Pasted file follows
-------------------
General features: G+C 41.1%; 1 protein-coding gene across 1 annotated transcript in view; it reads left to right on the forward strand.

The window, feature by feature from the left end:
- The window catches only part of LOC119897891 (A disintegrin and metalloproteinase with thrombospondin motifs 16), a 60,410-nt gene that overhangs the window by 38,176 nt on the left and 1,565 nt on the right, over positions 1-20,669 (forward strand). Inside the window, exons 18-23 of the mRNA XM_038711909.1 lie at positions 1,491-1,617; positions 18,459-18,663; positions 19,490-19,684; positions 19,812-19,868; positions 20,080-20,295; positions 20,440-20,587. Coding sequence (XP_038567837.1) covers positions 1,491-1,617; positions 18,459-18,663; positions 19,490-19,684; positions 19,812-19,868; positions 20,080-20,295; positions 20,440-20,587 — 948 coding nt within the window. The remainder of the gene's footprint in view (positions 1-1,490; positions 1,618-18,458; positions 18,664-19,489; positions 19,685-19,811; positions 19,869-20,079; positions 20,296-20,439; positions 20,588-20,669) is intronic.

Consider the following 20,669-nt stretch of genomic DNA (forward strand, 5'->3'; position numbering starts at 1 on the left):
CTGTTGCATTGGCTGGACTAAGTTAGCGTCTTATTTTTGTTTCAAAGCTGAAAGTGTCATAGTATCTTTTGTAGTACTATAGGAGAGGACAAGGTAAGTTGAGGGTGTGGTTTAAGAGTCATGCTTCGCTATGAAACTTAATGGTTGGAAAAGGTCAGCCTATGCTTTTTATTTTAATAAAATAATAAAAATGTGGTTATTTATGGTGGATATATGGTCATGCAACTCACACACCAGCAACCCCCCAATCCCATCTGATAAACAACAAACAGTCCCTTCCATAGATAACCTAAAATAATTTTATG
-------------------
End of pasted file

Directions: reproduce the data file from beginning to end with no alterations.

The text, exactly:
General features: G+C 41.1%; 1 protein-coding gene across 1 annotated transcript in view; it reads left to right on the forward strand.

The window, feature by feature from the left end:
- The window catches only part of LOC119897891 (A disintegrin and metalloproteinase with thrombospondin motifs 16), a 60,410-nt gene that overhangs the window by 38,176 nt on the left and 1,565 nt on the right, over positions 1-20,669 (forward strand). Inside the window, exons 18-23 of the mRNA XM_038711909.1 lie at positions 1,491-1,617; positions 18,459-18,663; positions 19,490-19,684; positions 19,812-19,868; positions 20,080-20,295; positions 20,440-20,587. Coding sequence (XP_038567837.1) covers positions 1,491-1,617; positions 18,459-18,663; positions 19,490-19,684; positions 19,812-19,868; positions 20,080-20,295; positions 20,440-20,587 — 948 coding nt within the window. The remainder of the gene's footprint in view (positions 1-1,490; positions 1,618-18,458; positions 18,664-19,489; positions 19,685-19,811; positions 19,869-20,079; positions 20,296-20,439; positions 20,588-20,669) is intronic.

Consider the following 20,669-nt stretch of genomic DNA (forward strand, 5'->3'; position numbering starts at 1 on the left):
CTGTTGCATTGGCTGGACTAAGTTAGCGTCTTATTTTTGTTTCAAAGCTGAAAGTGTCATAGTATCTTTTGTAGTACTATAGGAGAGGACAAGGTAAGTTGAGGGTGTGGTTTAAGAGTCATGCTTCGCTATGAAACTTAATGGTTGGAAAAGGTCAGCCTATGCTTTTTATTTTAATAAAATAATAAAAATGTGGTTATTTATGGTGGATATATGGTCATGCAACTCACACACCAGCAACCCCCCAATCCCATCTGATAAACAACAAACAGTCCCTTCCATAGATAACCTAAAATAATTTTATG